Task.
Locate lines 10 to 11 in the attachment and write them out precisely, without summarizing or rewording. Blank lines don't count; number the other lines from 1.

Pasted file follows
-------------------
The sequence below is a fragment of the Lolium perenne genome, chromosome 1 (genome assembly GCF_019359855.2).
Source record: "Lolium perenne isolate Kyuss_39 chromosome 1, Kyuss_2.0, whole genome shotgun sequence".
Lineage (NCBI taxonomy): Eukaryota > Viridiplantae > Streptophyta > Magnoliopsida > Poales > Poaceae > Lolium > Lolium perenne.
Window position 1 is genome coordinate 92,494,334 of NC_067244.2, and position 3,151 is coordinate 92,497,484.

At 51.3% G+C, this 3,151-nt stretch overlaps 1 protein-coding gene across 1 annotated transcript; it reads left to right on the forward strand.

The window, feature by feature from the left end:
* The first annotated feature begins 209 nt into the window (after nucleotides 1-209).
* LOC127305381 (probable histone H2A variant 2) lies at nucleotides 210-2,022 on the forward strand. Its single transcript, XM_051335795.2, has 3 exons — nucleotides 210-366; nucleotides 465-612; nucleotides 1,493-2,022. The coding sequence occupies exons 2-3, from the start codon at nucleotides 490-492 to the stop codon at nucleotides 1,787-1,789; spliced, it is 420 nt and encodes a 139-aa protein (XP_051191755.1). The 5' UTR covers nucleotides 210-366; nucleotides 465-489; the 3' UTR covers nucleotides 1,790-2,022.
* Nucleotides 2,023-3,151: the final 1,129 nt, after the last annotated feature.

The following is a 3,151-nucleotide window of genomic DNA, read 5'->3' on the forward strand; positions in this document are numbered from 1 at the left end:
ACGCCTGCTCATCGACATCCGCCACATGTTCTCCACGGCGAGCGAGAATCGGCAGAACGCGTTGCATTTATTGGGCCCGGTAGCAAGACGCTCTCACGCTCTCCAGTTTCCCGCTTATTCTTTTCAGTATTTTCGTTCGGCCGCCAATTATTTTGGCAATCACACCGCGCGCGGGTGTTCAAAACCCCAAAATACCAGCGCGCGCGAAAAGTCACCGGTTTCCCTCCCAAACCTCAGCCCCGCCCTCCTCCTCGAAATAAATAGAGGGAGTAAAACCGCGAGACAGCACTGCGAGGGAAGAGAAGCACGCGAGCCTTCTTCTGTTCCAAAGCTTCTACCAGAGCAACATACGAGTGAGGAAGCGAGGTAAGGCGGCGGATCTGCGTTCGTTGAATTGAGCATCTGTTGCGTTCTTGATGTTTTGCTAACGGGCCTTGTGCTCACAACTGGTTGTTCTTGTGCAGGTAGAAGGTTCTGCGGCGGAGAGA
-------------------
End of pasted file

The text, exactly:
The following is a 3,151-nucleotide window of genomic DNA, read 5'->3' on the forward strand; positions in this document are numbered from 1 at the left end:
ACGCCTGCTCATCGACATCCGCCACATGTTCTCCACGGCGAGCGAGAATCGGCAGAACGCGTTGCATTTATTGGGCCCGGTAGCAAGACGCTCTCACGCTCTCCAGTTTCCCGCTTATTCTTTTCAGTATTTTCGTTCGGCCGCCAATTATTTTGGCAATCACACCGCGCGCGGGTGTTCAAAACCCCAAAATACCAGCGCGCGCGAAAAGTCACCGGTTTCCCTCCCAAACCTCAGCCCCGCCCTCCTCCTCGAAATAAATAGAGGGAGTAAAACCGCGAGACAGCACTGCGAGGGAAGAGAAGCACGCGAGCCTTCTTCTGTTCCAAAGCTTCTACCAGAGCAACATACGAGTGAGGAAGCGAGGTAAGGCGGCGGATCTGCGTTCGTTGAATTGAGCATCTGTTGCGTTCTTGATGTTTTGCTAACGGGCCTTGTGCTCACAACTGGTTGTTCTTGTGCAGGTAGAAGGTTCTGCGGCGGAGAGA